Crutchlow, the 2016 Phillip Island race-winner who’ll miss Sunday’s race after fracturing his right ankle in a practice crash on Friday, is an avid cyclist who doesn’t give a second thought to a six-hour bike ride. Miller grins when he remembers their early training days. “I’d go home exhausted to sleep after we’d been out for three hours, and he’d stay out there and knock off another three …”

While eyebrows the length of the pit lane were raised after Miller defied the form guide by qualifying second at Misano last month, Crutchlow wasn’t the least bit surprised – and hinted at bigger things for the Australian if he can align his speed to a more professional, intelligent approach.

“Within three years I think Jack can win the world title, if he’s clever enough and does the right thing,” Crutchlow said.

“He’s talented enough on a motorcycle. I don’t think there’s anybody in the championship as talented as him. He knows how to ride a bike, he’s not stupid.

“You have to really look, but he’s on a very good, neutral bike that does everything now. That’s one of the keys, to have a bike that’s easy to ride.”

Miller admits Crutchlow’s comments caught him off-guard, but gave him an insight into how he’s perceived by his peers.

“Cal’s been a real mentor for me, he’s always been there for me to answer questions or to give some advice,” Miller says.

“He’s shown me the best way to do things. He didn’t have to, so he’s been really valuable for me.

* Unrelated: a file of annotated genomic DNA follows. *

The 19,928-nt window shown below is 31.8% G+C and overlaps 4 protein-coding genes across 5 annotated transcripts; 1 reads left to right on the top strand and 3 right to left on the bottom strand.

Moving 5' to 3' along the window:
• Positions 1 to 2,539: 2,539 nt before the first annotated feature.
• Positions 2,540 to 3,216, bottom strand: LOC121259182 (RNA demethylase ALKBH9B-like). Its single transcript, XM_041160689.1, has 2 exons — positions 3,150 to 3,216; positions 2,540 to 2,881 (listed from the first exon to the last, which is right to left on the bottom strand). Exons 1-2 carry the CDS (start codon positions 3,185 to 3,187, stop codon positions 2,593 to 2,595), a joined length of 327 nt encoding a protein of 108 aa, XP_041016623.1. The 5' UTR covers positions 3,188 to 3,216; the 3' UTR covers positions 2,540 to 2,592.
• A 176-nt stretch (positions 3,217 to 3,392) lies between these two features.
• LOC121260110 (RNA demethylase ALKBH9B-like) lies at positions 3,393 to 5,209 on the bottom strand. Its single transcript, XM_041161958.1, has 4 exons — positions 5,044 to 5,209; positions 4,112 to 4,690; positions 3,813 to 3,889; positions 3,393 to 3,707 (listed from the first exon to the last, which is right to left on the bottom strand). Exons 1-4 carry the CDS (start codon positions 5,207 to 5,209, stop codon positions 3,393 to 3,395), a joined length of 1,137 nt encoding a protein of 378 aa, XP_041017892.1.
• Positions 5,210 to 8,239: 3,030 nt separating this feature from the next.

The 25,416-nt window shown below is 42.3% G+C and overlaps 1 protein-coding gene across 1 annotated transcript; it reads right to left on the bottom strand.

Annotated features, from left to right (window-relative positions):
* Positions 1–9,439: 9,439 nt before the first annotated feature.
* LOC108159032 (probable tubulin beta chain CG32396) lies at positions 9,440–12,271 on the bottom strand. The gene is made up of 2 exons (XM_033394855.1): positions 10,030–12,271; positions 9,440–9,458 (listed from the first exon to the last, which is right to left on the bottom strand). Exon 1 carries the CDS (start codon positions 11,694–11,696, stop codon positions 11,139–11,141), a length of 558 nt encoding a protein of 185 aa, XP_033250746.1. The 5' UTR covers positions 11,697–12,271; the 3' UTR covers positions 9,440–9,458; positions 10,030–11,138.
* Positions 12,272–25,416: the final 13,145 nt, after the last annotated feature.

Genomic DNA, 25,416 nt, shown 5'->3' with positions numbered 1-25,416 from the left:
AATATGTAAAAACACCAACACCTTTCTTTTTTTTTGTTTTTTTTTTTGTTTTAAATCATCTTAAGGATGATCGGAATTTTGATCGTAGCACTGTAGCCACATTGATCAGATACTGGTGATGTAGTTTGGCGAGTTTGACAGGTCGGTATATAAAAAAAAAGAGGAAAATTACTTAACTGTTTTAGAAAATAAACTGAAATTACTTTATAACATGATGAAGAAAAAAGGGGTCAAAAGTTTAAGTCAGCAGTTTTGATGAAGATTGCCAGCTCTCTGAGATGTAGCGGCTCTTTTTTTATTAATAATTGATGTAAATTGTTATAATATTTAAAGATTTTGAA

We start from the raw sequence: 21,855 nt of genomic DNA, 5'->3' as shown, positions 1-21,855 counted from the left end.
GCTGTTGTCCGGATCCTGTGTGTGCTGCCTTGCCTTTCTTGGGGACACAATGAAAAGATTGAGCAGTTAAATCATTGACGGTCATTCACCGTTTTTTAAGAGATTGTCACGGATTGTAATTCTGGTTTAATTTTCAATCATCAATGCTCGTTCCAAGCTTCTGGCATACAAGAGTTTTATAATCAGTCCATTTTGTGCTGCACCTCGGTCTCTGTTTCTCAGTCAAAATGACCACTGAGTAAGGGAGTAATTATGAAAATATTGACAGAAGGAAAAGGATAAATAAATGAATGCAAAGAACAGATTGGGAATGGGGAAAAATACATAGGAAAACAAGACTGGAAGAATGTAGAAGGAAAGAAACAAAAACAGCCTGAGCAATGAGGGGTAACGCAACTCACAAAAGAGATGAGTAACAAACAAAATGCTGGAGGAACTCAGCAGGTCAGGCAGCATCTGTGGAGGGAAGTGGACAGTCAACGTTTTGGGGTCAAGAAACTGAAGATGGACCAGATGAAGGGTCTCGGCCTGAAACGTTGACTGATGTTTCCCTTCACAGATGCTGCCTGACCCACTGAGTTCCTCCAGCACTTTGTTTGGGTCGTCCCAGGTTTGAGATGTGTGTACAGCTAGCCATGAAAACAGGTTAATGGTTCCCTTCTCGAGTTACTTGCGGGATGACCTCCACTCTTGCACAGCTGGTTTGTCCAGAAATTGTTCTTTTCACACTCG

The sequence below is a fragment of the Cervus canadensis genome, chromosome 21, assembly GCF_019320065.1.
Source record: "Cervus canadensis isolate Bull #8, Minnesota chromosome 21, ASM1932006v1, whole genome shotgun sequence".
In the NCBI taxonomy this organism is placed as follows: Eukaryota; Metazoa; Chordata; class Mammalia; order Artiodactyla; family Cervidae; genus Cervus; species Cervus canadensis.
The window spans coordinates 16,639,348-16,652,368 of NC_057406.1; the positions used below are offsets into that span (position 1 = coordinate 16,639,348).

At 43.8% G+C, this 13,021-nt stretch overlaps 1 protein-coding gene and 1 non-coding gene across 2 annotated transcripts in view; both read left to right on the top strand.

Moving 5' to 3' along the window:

“He’s always said he has a lot of belief in me and my working style. I think that’s half the reason he helps me out the way he does, we have a similar style of working.

“He made the big call at Misano, that I could be world champion if I put my head down and kept learning. It definitely got my attention. Let’s hope he’s right …”.

Left, right: can Marquez march to another Aussie win?

Marc Marquez is fast everywhere, but has a special affinity with Phillip Island, like every other anti-clockwise track …


It was a bit of light-hearted fun at the end of the pre-event press conference at this year’s Austrian Grand Prix, where a number of MotoGP riders were handed a sheet of paper and a marker to draw their ideal track. Jorge Lorenzo’s was simple, Valentino Rossi’s more elaborate, Andrea Dovizioso’s a mixture of both. Marc Marquez? The Spaniard drew an oval, added a directional arrow, and wrote five words: ‘Left corners and very slippery’. Those in attendance laughed, but as Marquez’s records show, the joke is on everyone else.

The 25-year-old Spaniard has done plenty of winning in the premier class since joining MotoGP in 2013; his victory last time out in Japan secured a fifth world title in his first six seasons, the victory his 43rd in that span. They’re astonishing stats in themselves, but crunch the numbers a little further and you discover where he really makes his rivals pay. Because for Marquez, with his flat-track dirt-bike racing background, it’s right to go left.